How Great Pictures Can Make Your Artwork Look More Accomplished

Why you need a professional photographer

The biggest mistake I made early on in my art career was trying to do everything myself, including photography. One of the pitfalls of photographing your own work is overfamiliarity. You’ve dreamt up and created that painting. It’s hard to see it as a fresh object to photograph. This can be disastrous as your eye will trick you into seeing what you want to see.

It’s easy to dismiss using a professional photographer especially when you’re a cash-strapped artist. There is a load of help out there if you want to photograph work yourself. Here’s an article from Digital Photo that gives a great summary.

attractive female photographer standing on chair photographing products make up brushes and cosmetics
A professional photographer knows how to make things look just right. Photograph courtesy of Shutterstock.

Know that photography isn’t for you?

I’ve got your back, this is for you, the artist who struggles to photograph their own work.

Poor quality photos will not help you show your best self or your best work, you know this, so you decide to hire a photographer.

How do you find a photographer?

The best way to find a photographer is word of mouth. Remember what you’re looking for, if you want art photography don’t hire a photographer who creates pet portraits. Use a specialist. Look at their portfolio and client reviews. Do they create the sort of photographs you want to use?

You’ve found the photographer, now what?

Think what sort of photos you need. Who is the target viewer?  In this photoshoot I wanted to create some folklore feel images for social media. My target viewers are interested in art and artist lifestyle, so this is a playful shoot idea.

Anastasia Jobson photograph of Charlie Kirkham ink drawing showing a dragon eating a lamb, displayed against a tree in  a wood full of bluebells
The First Lamb’ ink drawing by Charlie Kirkham, photography by Anastasia Jobson

Here is the same drawing photographed for exhibition. The target viewer is different, so the style is professional with a clean white background. Can you see the difference?

charlie kirkham pen and ink drawing of a dragon eating a lamb in a cave, photographed in frame by Fraction CP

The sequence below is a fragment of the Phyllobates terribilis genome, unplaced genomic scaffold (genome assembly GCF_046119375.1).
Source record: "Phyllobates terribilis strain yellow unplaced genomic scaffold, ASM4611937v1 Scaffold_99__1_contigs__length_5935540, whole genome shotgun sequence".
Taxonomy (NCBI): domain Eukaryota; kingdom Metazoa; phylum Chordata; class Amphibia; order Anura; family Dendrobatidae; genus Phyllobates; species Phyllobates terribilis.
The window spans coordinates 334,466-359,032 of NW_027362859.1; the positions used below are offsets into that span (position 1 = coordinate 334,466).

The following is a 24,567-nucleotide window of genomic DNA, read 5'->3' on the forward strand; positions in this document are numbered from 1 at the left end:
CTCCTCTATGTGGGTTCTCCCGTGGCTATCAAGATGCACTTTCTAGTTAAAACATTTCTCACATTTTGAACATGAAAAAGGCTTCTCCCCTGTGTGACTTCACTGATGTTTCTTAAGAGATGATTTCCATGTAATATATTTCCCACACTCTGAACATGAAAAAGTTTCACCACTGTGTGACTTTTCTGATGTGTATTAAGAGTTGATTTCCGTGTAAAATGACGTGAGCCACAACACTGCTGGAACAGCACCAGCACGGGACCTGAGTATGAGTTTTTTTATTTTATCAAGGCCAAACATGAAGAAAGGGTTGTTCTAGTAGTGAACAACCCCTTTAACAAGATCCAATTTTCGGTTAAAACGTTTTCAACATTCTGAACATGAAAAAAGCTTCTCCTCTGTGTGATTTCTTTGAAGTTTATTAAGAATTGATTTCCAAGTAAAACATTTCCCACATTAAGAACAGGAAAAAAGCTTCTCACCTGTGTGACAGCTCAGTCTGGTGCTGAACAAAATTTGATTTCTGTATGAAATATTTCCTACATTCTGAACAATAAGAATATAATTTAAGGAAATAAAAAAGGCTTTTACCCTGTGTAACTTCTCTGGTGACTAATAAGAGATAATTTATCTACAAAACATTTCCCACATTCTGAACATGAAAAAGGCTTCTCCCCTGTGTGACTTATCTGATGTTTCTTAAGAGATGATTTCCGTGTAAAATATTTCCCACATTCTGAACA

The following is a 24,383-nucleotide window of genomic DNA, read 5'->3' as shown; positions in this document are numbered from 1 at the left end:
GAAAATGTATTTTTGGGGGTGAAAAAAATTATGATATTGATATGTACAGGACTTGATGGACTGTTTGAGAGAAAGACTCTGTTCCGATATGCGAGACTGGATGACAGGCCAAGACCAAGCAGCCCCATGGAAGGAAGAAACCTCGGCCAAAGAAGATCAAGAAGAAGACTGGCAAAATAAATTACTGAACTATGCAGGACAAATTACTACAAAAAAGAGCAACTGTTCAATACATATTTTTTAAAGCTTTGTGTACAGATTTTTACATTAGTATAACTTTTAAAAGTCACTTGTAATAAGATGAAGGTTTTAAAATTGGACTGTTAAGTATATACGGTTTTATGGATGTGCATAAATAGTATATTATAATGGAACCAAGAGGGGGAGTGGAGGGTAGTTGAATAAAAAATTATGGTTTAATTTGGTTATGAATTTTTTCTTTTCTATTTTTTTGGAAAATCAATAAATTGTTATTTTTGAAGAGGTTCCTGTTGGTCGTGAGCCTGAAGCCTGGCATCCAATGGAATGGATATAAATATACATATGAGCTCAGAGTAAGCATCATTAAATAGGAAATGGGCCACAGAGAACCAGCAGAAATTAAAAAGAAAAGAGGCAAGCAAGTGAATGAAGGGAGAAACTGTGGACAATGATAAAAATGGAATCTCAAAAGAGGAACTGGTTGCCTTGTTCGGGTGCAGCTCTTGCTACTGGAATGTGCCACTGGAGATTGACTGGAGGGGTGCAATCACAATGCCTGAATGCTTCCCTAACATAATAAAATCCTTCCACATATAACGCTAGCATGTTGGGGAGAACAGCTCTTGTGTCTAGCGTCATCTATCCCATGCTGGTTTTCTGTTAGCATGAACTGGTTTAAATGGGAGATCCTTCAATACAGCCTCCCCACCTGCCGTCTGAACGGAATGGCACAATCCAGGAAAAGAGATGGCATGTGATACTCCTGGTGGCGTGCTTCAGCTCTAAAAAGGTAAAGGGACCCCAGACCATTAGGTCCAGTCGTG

The same ink drawing photographed by Fraction CP

Before your photoshoot

Be targeted about what you need. Ask your photographer for tailored advice on what to wear or where to shoot. If the photographs are for social media make a list of potential posts e.g. me enjoying a coffee to use for Instagram post first thing in the morning.

Charlie Kirkham photographed with a morning mug of coffee in an apricot mug, wearing a black winter coat in woodland. Photo by In Her Wildest Dreams
Me enjoying a coffee first thing in the morning 🙂

Sharing the artist lifestyle is a great way to let people join your story. Think about exclusive behind the scenes photos. Work next to messy paint rags? Have to wear twenty sweaters while your sculpting? Share the reality of artist life with your followers.

Charlie Kirkham Artist with paintbrush and palette wearing red jumper in a shed with a blank easel and blank wooden board
Painting a blank board in a freezing shed anyone?

The photographer wants to give you what you need. Firstly understand what you want to achieve then secondly communicate with the photographer about the kind of photos you want. Create a Pinterest board and share it. The result will be radically better if you’ve taken the time to discover beforehand what works.

Don’t try to eat the elephant in one gulp!

If you’re feeling overwhelmed by the amount of work you need to document break it down. You can’t shoot 12 months’ worth of work in 2 hours.

Think of artworks in series, which works go together? Imagine you’re hanging a show, take 6 pieces that would sit well together on a wall. This way the photos you have will all complement each other.

Artist Charlie Kirkham photographed by Anastasia Jobson wearing white sneakers next to three framed oil pastel and ink drawings in a woodland. Plyers and wire on display on ground
Three ink and oil pastel studies by Charlie Kirkham from a series exploring figures in limbo. Photographed by Anastasia Jobson

Save all the photos, including the behind-the-scenes shots. People love learning about artists’ lives. Share the set up as well as the end results.

Often the digital images are all we have to share of our artworks. Protect your work by getting the best photos you can. Using a professional gives you to power to create a professional artist image. It’s also really fun!

Using professional photographs will transform the look of your social media and website. Trust your photographer to create a new take on your work. Each photographer has a unique take on your brand and your artwork. Don’t be afraid to use different people for different styles of photography.

Photography documentation helps complete the process of making art. It lets you share the exclusive content from behind the scenes. Using professional photography gives you the freedom to apply to new opportunities knowing that at the click of a button you’ve got perfect images.

Want to share how you’ve upped your game with professional photography? Comment below or find me on Instagram.


REFERENCE LINKS

How To Photograph A Painting – Digital Photo Magazine (dpmag.com)

Brand Photography & Video | In Her Wildest Dreams

Anastasia Jobson – Commercial Portrait Photography

Product Photography – Fraction Corporate Photography

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